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Shamanism is a tradition of part-time religious specialists who establish and maintain personalistic relations with speciﬁc spirit beings through the use of controlled and culturally scripted altered states of consciousness (ASC). Shamans employ powers derived from spirits to heal sickness, to guide the dead to their ﬁnal destinations, to inﬂuence animals and forces of nature in a way that beneﬁts their communities, to initiate assaults on enemies, and to protect their own communities from external aggression.
Shamans exercise mastery over ASC and use them as a means to the culturally approved end of mediating between human, animal, and supernatural worlds. Shamans draw upon background knowledge, conveyed through myth and ritual, which renders intelligible the potentially chaotic experience of ASC. The criterion of control helps to distinguish shamanism from the use of ASC in other traditions.
Shamanism has long been a subject of inquiry and controversy in diverse academic disciplines, with many hundreds of accounts of shamanic practices published by the early 1900s. It has also been a topic of spiritual interest to the wider public in Europe and North America for the past several decades. Depending on the perspective taken, shamanism is either the most archaic and universal form of human spirituality or a culturally distinct religious complex with historical roots in Siberia and a path of diﬀusion into North and South America. The latter view is adopted in the following.
1. Siberian Origin And Common Features
The term ‘shaman’ is drawn from seventeenth century Russian sources reporting on an eastern Siberian people, the Evenk (Tungus). In the classic work on the subject by the historian of religion Mircea Eliade, ‘shamanism’ is used to refer to a complex of beliefs and practices diﬀused from northern Asia to societies in central and eastern Asia, as well as through all of North and South America. Eliade’s comparative work speciﬁes a core constellation of ideas common to shamanic traditions. The classic shamanic initiation involves the novice’s selection—frequently unwanted and resisted—by a spirit(s), a traumatic and dangerous series of ordeals, followed by a death and rebirth that sometimes involves violent dismembering and subsequent reconstitution of the ﬂedgling shaman’s body. The archetypal shamanic cosmology is vertically tiered, with earth occupying the middle level and a cosmic tree or world mountain serving as a connecting path for shamans to travel to other cosmic planes (up or down) in pursuit of their ‘helping spirits.’
Shamans use a variety of techniques to enter the ASC in which they communicate with their spirit helpers: sensory deprivation (e.g., fasting, meditation), repetitive drumming and/or dancing, and ingestion of substances with psychoactive properties (e.g., plant hallucinogens). The last of these means is particularly important in the shamanism of Central and South America, where an impressive array of plants and animal-derived chemicals have been used for their hallucinogenic properties (e.g., peyote, datura, virola, and poison from the Bufo marinus toad).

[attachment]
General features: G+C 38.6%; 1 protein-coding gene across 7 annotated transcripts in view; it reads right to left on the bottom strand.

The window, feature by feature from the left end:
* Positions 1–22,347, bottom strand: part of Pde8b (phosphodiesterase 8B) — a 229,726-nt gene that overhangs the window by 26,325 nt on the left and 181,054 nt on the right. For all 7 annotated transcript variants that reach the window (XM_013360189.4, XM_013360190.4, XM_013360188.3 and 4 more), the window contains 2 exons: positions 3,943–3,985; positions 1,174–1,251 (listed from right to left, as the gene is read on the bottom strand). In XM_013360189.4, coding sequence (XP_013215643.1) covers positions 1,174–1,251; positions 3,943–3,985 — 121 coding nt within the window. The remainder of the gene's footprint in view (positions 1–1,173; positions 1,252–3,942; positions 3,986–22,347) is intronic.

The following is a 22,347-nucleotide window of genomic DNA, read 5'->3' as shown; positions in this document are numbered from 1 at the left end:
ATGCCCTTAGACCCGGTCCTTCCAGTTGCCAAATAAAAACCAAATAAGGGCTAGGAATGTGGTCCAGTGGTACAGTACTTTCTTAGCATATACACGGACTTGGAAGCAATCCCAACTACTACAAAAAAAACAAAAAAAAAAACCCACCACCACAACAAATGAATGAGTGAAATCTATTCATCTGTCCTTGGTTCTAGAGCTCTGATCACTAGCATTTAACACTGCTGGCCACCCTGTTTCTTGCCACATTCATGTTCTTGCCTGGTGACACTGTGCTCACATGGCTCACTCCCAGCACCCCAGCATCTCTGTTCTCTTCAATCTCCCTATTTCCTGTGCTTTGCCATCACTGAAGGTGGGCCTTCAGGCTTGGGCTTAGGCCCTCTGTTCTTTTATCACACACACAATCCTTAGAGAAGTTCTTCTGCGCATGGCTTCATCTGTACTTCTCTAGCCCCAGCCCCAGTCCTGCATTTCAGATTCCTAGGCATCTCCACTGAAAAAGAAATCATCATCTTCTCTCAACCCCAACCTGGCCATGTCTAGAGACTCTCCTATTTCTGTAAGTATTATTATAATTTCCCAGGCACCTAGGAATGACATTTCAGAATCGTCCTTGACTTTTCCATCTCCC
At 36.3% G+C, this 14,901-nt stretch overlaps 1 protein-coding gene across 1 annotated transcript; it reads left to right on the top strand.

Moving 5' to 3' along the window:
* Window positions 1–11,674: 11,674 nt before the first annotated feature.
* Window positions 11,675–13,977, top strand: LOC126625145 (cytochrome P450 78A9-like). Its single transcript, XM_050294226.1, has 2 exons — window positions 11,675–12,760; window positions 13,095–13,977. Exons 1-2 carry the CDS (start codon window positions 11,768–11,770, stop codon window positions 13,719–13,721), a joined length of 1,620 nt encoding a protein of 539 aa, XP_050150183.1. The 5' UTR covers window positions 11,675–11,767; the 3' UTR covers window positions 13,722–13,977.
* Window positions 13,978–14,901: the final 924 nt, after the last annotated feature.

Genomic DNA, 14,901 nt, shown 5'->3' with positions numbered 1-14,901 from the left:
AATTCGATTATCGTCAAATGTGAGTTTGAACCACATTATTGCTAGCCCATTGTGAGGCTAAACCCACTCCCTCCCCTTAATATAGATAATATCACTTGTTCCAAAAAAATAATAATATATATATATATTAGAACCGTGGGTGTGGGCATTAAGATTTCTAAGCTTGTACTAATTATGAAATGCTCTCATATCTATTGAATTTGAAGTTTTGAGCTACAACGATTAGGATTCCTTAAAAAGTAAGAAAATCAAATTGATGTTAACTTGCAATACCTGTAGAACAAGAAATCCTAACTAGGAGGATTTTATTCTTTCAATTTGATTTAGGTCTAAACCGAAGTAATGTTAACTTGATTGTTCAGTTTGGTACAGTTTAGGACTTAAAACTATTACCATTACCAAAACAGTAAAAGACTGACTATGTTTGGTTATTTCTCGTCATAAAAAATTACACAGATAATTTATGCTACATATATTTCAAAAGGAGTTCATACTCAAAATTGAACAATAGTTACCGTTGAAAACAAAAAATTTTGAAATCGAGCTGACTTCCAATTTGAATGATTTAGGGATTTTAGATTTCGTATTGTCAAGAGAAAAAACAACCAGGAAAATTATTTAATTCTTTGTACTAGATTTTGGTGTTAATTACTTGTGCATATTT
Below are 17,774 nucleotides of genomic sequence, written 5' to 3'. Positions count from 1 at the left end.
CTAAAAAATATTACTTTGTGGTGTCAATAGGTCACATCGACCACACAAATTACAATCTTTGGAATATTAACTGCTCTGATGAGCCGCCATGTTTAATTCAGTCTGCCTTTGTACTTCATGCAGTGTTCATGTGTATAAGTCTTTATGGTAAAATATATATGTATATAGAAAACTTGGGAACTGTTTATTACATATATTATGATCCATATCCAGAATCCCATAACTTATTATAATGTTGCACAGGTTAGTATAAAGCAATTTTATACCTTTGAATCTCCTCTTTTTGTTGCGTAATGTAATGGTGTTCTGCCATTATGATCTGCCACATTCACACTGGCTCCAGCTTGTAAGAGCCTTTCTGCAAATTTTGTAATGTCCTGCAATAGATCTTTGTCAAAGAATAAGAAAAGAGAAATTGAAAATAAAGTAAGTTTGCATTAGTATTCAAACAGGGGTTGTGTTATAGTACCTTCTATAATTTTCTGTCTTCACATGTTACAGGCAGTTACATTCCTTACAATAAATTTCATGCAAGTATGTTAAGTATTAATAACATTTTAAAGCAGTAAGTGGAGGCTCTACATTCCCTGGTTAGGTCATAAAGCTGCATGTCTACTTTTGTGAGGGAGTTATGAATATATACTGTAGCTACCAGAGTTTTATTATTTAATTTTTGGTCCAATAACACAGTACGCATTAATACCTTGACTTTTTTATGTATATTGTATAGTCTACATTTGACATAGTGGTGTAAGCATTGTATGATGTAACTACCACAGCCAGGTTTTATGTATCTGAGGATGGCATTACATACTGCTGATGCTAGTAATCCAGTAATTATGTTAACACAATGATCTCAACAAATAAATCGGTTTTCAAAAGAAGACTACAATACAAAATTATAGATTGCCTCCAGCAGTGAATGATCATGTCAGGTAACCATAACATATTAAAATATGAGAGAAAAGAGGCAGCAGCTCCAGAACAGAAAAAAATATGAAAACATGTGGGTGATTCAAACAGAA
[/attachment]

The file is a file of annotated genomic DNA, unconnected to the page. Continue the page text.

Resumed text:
Among the most commonly reported characteristics of the shaman’s ASC are transformations into animals, and ﬂights to distant places. Shamanic animals include the jaguar (lowland South America), the wolf (North American Chukchee), and bears, reindeer and ﬁsh (Lapp). Shamanic ﬂights are undertaken to recapture the wandering souls of the sick, to intercede on behalf of hunters with spirits that control animal species, and to guide the dead to their ﬁnal destination.
The fact that shamans are often called upon to heal the sick should not lead to the conclusion that they are always concerned with the well being of their fellows. While the Hippocratic Oath of Western medicine prohibits physicians from doing harm, shamans frequently engage in actions meant to sicken, if not kill, their adversaries. This is an important corrective to romanticized images of the shamanic vocation.
2. Popular And Professional ‘Shamanism’
Beginning in the 1960s there developed a convergence in the professional and popular interests in shamanism. Inspired by the experimentation with hallucinogenic drugs on the part of American and European youth, attention was drawn to the physiology and psychology of altered states of consciousness. In academic circles, this led to speculations about the neurochemical foundations of hallucinatory experiences and their potential therapeutic beneﬁts. Investigations were undertaken into the imagery of shamanic states of consciousness to determine how much could be attributed to universal, physiologically related sensory experiences. One often cited collection of essays, published in the journal Ethos (Prince 1982), sought to link the shaman’s ASC to the production of the naturally occurring opiates known as endorphins. Scholars argued that this might account for the healing eﬀect of shamanic therapies.
In the popular cultures of North America and Europe, stress came to be placed on shamanism as an avenue to self-exploration, a means by which persons from any culture could advance their quest for spiritual understandings. The legacy of this development is to be found in the forms of ‘neoshamanism’ among New Age religions, which draw eclectically from more traditional shamanic practices. Native North and South American societies have been special sources of inspiration for practitioners of neoshamanism, but not always with the willing support of the indigenous people.